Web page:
Let’s be proactive on Long Lake and manage this plant before the problem is so severe that the County Noxious Weed Board must get involved.
“The clear sap produced by this plant is poisonous to humans and animals when ingested and can cause painful rashes when skin is exposed to its juices.”
Yellow Flag Iris grows in water, its stiff leaves extending upwards like cattails. It grows in wetlands, along lakes, rivers, and streams, but it can thrive in drier habitats, too. It has showy, bright yellow flowers. It often remains green year-round. in our mild winter climate, leading. many homeowners around Long Lake to transplant the iris into their yards. Residents also like this plant because it breaks up their shoreline and provides a buffer at the edge of the lake. However: This Plant Must Go!
IMPACTS: The plant’s dense rhizomes (tuber type roots) crowd out native vegetation, trap sediment, and inhibit stream flow, degrading fish, and wildlife habitat. They spread around the lake, down the outlet and up into yards and across lawns. CAUTION!! The clear sap produced by this plant is poisonous to humans and animals when ingested and can cause painful rashes when skin is exposed to its juices. We’ve had two severe reactions in Thurston County that led to emergency room visits: a rash over most of a homeowner’s body after using a weed whacker on it, and a lesion covering the cheek of another person who dug out the plant. These each took more than two weeks to begin healing. We’ve also had a case of a dog with lesions and sores here on Long Lake. Yellow flag iris spreads by seeds and by rhizomes. After blooming, 3” seed pods grow in clusters at the base of the flower. The seeds are buoyant and easily move to different areas of the lake. The orange rhizomes form dense mats and can also float, then break apart to establish new colonies.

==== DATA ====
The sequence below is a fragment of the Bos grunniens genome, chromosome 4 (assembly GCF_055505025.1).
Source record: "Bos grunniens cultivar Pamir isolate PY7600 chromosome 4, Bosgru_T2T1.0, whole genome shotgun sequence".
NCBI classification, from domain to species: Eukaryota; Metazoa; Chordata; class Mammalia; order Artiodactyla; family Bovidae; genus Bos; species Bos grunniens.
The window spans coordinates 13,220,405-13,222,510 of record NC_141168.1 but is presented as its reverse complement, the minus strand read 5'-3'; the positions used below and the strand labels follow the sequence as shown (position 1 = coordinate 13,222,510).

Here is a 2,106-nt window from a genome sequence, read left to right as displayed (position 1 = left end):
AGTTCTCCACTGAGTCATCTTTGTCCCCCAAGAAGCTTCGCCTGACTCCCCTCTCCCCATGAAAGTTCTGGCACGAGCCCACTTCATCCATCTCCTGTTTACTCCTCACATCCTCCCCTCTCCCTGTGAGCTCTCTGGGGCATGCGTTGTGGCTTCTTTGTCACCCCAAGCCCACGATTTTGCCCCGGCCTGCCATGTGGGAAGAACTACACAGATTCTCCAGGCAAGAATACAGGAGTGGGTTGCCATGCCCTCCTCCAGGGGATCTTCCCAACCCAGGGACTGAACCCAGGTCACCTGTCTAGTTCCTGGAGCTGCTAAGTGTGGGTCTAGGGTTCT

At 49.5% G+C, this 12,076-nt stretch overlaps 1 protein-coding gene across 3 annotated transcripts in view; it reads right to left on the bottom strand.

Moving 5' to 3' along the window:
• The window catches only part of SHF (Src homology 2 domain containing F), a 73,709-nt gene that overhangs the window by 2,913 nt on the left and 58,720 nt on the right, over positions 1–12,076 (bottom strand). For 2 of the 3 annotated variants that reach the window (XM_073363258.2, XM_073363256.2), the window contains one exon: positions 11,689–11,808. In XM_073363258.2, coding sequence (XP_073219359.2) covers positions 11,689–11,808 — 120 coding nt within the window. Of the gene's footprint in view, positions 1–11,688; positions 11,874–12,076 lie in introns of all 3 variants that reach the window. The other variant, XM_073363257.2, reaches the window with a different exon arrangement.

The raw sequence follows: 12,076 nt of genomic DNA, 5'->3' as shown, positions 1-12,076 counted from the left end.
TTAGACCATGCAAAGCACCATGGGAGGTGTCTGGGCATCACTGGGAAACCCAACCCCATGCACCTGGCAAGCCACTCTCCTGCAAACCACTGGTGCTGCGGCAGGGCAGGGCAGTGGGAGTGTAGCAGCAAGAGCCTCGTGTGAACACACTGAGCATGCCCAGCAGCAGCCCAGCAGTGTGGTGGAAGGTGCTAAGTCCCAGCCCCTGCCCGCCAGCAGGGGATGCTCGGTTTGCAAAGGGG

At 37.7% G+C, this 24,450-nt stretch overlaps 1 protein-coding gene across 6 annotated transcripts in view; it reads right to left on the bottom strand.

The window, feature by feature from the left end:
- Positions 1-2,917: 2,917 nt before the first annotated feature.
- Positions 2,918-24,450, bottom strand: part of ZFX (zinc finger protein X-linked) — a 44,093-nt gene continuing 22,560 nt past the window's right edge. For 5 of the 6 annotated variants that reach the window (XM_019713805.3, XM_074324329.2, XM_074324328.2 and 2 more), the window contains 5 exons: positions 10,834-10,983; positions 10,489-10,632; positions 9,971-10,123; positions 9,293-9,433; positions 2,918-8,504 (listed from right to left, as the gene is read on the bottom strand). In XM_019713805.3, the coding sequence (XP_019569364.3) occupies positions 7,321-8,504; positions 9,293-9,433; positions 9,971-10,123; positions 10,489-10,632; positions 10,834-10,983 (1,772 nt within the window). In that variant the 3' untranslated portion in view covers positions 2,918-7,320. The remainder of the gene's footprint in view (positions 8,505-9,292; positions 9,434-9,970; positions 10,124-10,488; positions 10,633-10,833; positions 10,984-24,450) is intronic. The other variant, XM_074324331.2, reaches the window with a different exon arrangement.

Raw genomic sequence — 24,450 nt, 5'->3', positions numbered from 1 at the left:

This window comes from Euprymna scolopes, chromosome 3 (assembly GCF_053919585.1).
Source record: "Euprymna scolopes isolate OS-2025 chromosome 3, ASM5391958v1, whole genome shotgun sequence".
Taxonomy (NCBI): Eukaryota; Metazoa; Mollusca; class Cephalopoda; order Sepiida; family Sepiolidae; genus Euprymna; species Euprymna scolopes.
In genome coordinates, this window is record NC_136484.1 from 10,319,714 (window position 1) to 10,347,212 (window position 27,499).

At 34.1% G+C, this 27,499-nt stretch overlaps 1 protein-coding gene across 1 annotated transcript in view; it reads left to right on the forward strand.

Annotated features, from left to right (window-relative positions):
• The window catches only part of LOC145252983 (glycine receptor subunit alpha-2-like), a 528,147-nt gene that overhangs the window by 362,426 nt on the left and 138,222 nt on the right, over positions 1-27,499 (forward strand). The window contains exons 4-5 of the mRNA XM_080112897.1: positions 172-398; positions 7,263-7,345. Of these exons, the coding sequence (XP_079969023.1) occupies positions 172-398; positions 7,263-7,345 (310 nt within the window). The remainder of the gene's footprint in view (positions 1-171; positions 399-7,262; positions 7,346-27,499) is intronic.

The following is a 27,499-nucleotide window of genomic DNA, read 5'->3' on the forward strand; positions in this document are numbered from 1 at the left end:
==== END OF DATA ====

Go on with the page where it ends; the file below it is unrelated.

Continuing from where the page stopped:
CONTROL: Since the sap is poisonous and may cause a severe skin rash, waterproof hand protection and long sleeves should always be worn when handling this iris.
1. The first and most important step to take in keeping this plant from spreading further in Long Lake and downstream into Woodland Creek is to remove the seed pods. Clip the pods, put them in plastic bags, and into the trash, never in any compost. Small clumps of yellow flag iris may be dug out and put in the trash.
2. Remove the plant from your waterfront or yard. This plant can be removed by digging it out, including the roots. Roundup and similar herbicides that you can buy in a hardware store are not approved for aquatic uses; they contain surfactants that are toxic to aquatic organisms. If your iris grows along the shore or in the water, you’ll need to hire a licensed aquatic applicator to treat your plants.
3. It will be important to make sure all eradication measures have completely removed the yellow flag’s orange rhizomes before planting something else. That will only complicate matters if the iris re-sprouts while control work is still underway.
CONSEQUENCES: While removing the iris is still optional on Long Lake, it is a noxious plant, and the County Noxious Weed Board has required its removal on Lake Lawrence. If this happens on Long Lake, it will mean a fine if you fail to do so, and noxious weed staff will remove it at your expense. Let’s be proactive on Long Lake and manage this plant before the problem is so severe that the County Noxious Weed Board must get involved.